World News

South Korea posts slowest annual GDP growth since financial crisis

By Cynthia Kim

SEOUL (Reuters) – South Korea’s government spending surge helped the economy post its fastest quarterly growth in more than two years but sagging exports and global trade tensions pulled the annual reading to its lowest level since 2009.

The slowdown seen last year comes as President Moon Jae-in’s administration boosts fiscal spending and as the Bank of Korea mulls further stimulus to shield the economy from the global slowdown.

Gross domestic product increased by a seasonally adjusted 1.2% in the fourth quarter from three months earlier, the BOK said on Wednesday, the fastest expansion since the third quarter of 2017 and outperforming the median estimate of 0.8% in a Reuters survey.

“Government spending definitely was a boost as exports was a drag,” said Park Chong-hoon, an economist at Standard Chartered Bank in Seoul. “The prospect for exports is better this year with the U.S.-China signing of the trade deal, and as China continues with its expansionary fiscal policies.”

Robust government spending on public infrastructure combined with better private consumption improved growth in the fourth quarter, but that did little to help exports, which made no contribution to the 1.2% expansion.

In the fourth quarter, private consumption increased 0.7% from three months earlier while construction investment jumped 6.3%.

Exports declined 0.1% in volume terms, reflecting the extended slump in shipments, which declined for a 13th consecutive month through December in year-on-year terms.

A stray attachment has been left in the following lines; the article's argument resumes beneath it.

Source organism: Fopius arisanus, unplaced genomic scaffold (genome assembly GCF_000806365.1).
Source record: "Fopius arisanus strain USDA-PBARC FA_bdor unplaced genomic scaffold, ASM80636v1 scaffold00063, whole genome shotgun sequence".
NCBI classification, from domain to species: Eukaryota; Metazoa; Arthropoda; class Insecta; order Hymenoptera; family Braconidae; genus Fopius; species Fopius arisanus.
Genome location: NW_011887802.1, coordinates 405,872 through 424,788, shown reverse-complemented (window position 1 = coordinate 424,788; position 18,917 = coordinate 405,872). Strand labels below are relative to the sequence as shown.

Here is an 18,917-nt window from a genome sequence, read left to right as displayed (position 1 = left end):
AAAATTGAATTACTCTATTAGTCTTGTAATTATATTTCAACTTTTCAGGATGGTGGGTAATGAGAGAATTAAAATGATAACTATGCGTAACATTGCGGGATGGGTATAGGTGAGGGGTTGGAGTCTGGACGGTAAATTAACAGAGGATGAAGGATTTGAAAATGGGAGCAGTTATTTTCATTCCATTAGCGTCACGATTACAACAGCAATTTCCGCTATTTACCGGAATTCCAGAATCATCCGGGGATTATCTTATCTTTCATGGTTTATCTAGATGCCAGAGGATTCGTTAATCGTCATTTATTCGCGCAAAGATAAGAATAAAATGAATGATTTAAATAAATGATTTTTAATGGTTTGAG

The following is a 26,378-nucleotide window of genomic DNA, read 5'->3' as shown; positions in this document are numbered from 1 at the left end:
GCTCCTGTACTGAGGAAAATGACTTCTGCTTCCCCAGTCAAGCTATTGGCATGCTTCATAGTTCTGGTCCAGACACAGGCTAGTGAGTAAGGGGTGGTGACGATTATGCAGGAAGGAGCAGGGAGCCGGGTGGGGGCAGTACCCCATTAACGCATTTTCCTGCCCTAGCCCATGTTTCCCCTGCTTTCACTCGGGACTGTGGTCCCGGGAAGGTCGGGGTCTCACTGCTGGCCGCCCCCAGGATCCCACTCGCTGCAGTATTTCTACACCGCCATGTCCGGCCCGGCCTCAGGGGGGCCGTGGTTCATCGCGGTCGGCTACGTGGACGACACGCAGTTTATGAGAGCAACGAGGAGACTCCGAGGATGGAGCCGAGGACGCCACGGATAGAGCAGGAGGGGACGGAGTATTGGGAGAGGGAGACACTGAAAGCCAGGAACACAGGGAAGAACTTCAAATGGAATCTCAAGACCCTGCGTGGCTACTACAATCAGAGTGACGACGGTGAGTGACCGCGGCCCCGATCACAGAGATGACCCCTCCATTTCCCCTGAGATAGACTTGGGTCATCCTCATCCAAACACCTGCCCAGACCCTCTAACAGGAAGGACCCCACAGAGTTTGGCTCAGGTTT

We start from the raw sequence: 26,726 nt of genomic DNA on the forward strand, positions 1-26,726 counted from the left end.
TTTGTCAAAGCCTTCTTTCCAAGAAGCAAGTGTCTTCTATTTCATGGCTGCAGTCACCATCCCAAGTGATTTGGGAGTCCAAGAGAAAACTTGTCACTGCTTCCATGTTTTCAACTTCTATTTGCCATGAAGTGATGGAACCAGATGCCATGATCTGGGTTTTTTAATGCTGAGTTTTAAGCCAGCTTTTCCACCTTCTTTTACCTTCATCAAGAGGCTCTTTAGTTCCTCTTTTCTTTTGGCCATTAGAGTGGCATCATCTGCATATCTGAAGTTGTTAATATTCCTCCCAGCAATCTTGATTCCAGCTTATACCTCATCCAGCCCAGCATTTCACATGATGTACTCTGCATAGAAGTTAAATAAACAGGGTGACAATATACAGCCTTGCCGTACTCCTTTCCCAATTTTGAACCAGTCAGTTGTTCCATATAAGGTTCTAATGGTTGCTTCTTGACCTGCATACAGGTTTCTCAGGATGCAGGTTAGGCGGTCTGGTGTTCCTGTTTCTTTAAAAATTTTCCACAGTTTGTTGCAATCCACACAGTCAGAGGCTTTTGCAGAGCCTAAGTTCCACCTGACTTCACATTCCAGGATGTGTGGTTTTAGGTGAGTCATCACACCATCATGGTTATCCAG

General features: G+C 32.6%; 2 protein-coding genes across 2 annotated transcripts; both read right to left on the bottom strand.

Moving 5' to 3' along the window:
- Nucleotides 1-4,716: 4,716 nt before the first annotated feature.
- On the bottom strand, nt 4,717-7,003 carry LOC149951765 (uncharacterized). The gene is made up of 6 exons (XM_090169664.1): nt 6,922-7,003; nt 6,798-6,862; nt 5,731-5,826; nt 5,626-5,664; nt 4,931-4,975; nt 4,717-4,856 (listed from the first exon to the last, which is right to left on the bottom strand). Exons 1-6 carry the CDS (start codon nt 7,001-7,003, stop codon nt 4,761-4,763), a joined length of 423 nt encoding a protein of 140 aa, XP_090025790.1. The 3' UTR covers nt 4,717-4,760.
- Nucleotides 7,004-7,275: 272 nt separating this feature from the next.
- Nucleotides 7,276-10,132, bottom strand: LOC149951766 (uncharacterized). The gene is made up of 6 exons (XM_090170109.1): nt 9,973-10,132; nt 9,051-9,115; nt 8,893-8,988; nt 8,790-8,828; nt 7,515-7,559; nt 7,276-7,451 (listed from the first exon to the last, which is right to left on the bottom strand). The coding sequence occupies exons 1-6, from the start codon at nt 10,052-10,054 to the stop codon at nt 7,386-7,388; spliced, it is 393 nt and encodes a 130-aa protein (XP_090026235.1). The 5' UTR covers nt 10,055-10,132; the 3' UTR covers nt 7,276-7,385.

For the whole of 2019, the economy grew 2.0%, the slowest pace in 10 years and matching the central bank’s projection.

“Of the 2%, the net government contribution to growth came to 1.5 percentage points, the biggest portion since 2009 but that didn’t change the fact that it was a hard year for Korea in terms of exports,” a central bank official said.

In a press briefing held after the GDP release, another BOK official said the outbreak of a virus from central China has emerged as a fresh risk that could hurt consumer spending.

“With the case of the Middle East Respiratory Syndrome, people didn’t go out much and traveled less, so spreading of the new virus may shrink consumption in that regard,” Park Yang-su, a director general at the BOK, said in response to a question about the virus.

South Korea in 2015 drew up a supplementary budget to help the economy cope with the effects of the outbreak of the MERS.

The virus in China, originating in the central city of Wuhan at the end of last year, has spread to Beijing, Shanghai and elsewhere, with cases also confirmed in Thailand, South Korea, Japan and Taiwan. Six people in Wuhan have died.

(Reporting by Cynthia Kim; Editing by Sam Holmes and Chris Reese)